the vacant Great Escape Arcade.
The Galleria will contain retail
stores on the first two floors, and
there are also plans for twelve units
of housing - either apartments or
condominiums.
Council member David DeVarti
(D-Fourth Ward) thinks that the
additional living space will benefit
the community, "I like any plan
that provides additional housing in
the campus area."
See GALLERIA, Page 5

City passes outdoor
lighting resolution

By ELIZABETH ATKINS
The Ann Arbor City Council
passed a resolution Monday night
to increase outdoor lighting along
51 -city streets as a way to prevent rape
and crime in Ann Arbor. The
resolution also authorized a
$30,000 grant from the Detroit
Edison Foundation to study
lighting in the city.
Seth Hirshorn (D-Second Ward),
who works with the Off-Campus
Crime Committee, initiated the
plan for the Outdoor Lighting and
Improvement Program. For the past
seven months, the committee re-
searched lighting standards and
Construction N found that "crime migrates away
Daiiy Photo by JOHN MUNSON srcdlight." i
Preparing for the dive Hirshorn said the new lighting
Construction worker Dale Wright, left, and Joseph Brown work on the policy will include making a map
diving platform for the new pool and diving facility being built between of all city streetlights to evaluate
the Intramural Building and Revelli Hall on Hoover Street. The pool is where light is most needed. He said
scheduled to be completed at the end of the summer. the ordinance will also require all

dwellings with at least three units
to have a light over all entrances
and exits.
But Jeannette Middleton (R-
Third Ward) said that although she's
not against lighting, "I don't feel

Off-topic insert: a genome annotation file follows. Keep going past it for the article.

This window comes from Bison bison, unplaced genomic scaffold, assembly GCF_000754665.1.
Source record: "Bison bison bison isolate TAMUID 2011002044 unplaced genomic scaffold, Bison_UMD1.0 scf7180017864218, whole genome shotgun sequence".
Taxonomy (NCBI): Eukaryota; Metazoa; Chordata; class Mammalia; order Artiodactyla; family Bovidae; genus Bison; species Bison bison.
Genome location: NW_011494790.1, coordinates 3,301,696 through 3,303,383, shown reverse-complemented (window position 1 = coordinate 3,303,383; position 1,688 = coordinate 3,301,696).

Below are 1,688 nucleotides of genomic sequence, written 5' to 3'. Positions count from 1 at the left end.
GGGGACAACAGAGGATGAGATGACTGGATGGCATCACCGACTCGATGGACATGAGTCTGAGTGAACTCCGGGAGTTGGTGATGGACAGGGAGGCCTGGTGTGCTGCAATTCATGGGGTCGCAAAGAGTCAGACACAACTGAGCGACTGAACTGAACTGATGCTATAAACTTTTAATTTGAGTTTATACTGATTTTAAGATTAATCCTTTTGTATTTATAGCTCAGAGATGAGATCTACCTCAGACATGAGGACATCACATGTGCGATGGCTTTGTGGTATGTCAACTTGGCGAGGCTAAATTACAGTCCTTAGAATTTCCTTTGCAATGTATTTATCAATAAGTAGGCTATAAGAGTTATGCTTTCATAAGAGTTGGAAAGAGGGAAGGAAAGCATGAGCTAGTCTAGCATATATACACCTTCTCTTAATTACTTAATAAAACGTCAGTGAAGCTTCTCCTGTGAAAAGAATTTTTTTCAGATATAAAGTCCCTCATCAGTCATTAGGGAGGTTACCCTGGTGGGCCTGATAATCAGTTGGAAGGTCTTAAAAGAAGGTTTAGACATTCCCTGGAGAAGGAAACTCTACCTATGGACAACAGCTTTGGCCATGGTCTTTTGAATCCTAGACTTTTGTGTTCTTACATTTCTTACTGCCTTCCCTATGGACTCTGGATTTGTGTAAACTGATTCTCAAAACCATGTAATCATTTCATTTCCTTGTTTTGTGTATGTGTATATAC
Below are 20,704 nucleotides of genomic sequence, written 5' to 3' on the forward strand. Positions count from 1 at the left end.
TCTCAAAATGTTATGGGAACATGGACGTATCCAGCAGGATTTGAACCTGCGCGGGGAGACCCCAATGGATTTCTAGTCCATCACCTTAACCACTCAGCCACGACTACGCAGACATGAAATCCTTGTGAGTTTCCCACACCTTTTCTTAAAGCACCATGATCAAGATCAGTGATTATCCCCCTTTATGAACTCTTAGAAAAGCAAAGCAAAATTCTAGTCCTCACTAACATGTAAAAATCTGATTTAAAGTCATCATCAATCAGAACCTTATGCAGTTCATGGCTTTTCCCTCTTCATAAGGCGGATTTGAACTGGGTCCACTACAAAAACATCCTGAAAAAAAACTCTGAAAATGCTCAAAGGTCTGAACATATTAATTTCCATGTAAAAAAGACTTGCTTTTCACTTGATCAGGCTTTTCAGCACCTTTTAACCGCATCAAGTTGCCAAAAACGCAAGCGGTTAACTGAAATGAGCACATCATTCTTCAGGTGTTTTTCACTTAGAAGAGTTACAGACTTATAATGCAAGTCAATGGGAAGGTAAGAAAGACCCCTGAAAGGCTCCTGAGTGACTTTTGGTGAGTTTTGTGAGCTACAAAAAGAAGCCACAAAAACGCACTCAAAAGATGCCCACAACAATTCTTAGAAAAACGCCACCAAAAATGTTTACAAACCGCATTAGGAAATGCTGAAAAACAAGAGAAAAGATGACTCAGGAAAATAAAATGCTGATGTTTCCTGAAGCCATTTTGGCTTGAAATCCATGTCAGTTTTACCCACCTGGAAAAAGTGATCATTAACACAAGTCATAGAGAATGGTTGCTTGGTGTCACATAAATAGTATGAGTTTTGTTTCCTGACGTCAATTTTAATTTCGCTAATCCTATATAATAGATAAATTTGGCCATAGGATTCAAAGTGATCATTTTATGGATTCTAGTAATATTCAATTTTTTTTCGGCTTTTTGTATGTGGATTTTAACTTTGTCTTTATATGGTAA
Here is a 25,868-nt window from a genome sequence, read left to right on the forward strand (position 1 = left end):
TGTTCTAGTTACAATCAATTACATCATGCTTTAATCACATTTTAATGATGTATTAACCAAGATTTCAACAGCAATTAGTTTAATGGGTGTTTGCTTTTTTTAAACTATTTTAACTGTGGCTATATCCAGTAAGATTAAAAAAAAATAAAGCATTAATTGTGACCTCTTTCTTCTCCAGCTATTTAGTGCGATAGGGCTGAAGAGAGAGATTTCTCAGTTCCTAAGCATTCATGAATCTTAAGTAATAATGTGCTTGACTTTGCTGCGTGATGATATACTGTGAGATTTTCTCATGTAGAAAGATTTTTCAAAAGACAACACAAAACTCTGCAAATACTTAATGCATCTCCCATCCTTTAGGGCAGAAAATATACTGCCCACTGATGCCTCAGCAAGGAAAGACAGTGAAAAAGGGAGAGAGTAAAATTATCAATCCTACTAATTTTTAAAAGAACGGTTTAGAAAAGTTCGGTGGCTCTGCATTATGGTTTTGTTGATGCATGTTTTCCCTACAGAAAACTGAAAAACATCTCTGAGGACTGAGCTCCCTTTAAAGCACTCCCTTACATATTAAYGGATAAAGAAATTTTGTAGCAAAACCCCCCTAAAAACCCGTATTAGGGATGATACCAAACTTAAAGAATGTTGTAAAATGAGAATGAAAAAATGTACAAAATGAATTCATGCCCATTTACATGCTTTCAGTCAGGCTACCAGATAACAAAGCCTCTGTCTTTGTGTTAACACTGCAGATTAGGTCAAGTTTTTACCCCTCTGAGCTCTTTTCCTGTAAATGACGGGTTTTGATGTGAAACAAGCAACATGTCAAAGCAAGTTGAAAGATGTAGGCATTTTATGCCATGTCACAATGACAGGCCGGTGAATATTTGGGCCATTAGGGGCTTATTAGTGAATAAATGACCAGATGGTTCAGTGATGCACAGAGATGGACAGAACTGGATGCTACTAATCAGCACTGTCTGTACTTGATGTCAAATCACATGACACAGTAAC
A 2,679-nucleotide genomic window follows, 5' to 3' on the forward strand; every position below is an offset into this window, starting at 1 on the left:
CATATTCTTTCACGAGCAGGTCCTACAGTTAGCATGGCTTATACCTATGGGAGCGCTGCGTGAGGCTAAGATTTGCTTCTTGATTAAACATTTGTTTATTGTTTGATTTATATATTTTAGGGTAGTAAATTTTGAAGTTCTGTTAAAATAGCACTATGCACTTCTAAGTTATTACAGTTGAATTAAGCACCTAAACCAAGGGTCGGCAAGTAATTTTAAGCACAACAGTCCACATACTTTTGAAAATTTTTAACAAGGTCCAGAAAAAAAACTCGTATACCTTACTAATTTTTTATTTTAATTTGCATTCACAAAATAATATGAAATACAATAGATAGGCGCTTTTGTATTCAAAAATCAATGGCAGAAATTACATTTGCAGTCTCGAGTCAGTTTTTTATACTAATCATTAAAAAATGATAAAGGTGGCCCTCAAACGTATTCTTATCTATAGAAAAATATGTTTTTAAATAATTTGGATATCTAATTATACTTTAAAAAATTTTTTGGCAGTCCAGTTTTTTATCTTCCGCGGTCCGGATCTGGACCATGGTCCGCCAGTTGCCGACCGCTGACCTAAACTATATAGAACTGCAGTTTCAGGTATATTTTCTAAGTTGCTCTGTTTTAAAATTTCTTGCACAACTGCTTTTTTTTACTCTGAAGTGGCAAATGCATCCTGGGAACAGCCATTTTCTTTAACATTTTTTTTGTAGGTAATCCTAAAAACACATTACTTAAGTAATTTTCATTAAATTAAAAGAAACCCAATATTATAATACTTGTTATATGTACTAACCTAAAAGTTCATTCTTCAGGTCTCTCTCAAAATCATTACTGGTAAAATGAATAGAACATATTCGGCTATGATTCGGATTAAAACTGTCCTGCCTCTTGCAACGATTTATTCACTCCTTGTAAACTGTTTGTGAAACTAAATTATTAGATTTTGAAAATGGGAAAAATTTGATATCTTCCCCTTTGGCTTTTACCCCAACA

lighting is a real problem in this
city. It hasn't been linked that
darkness perpetuates crime, but
lighting makes one feel safer."
Middleton said the resolution is
a "terrifically expensive over-
prescription" for city lighting and
that many residents do not want
their streets "lit up like Christmas."
The new policy will save the
city money for lighting bills
because new, more energy-efficient
lightbulbs will be installed. "We
expect the cost will be less than
today while increasing lighting 30
to 40 percent," Hirshorn said.
David DeVarti (D-Fourth Ward)
See NEW, Page 4

Study abroad group to take summer trip to Africa
By CATHY SHAP can countries - including Senegal, in international relations are more help destroy misconceptions about
Eighteen University students are Gambia, Ghana, Benin, Dahomey readily available in Africa, and in Africa and the African Culture.
scheduled to leave July 1 for West and the Ivory Coast. The program the coming years there will be iravenng ana researcn provide for a
Africa, marking the first time the was inspired by a six-year Univer - many opportunities in law, public diverse educational experience as
University's Center for African and sity faculty exchange program with relations, and business," Holt said. opposed to the limited education of
Afro-American Studies has spon - the National University of Benin in Aubrey Scott, an LSA senior foreign culture which can be re -
sored a study-abroad program to that Cotonou. and program participant, considers ceived in America," Scott said.
continent for students. Tom Holt, former CAAS direc - the program a stepping stone to Walter Allen, associate CAAS
As part of the program, the tor, said, he hoped the program will better understanding African culture. director, calls Africa "the continent
students will visit many West Afri ; increase interest in Africa. "Careers "The program is an opportunity to See 'U' GROUP, Page 11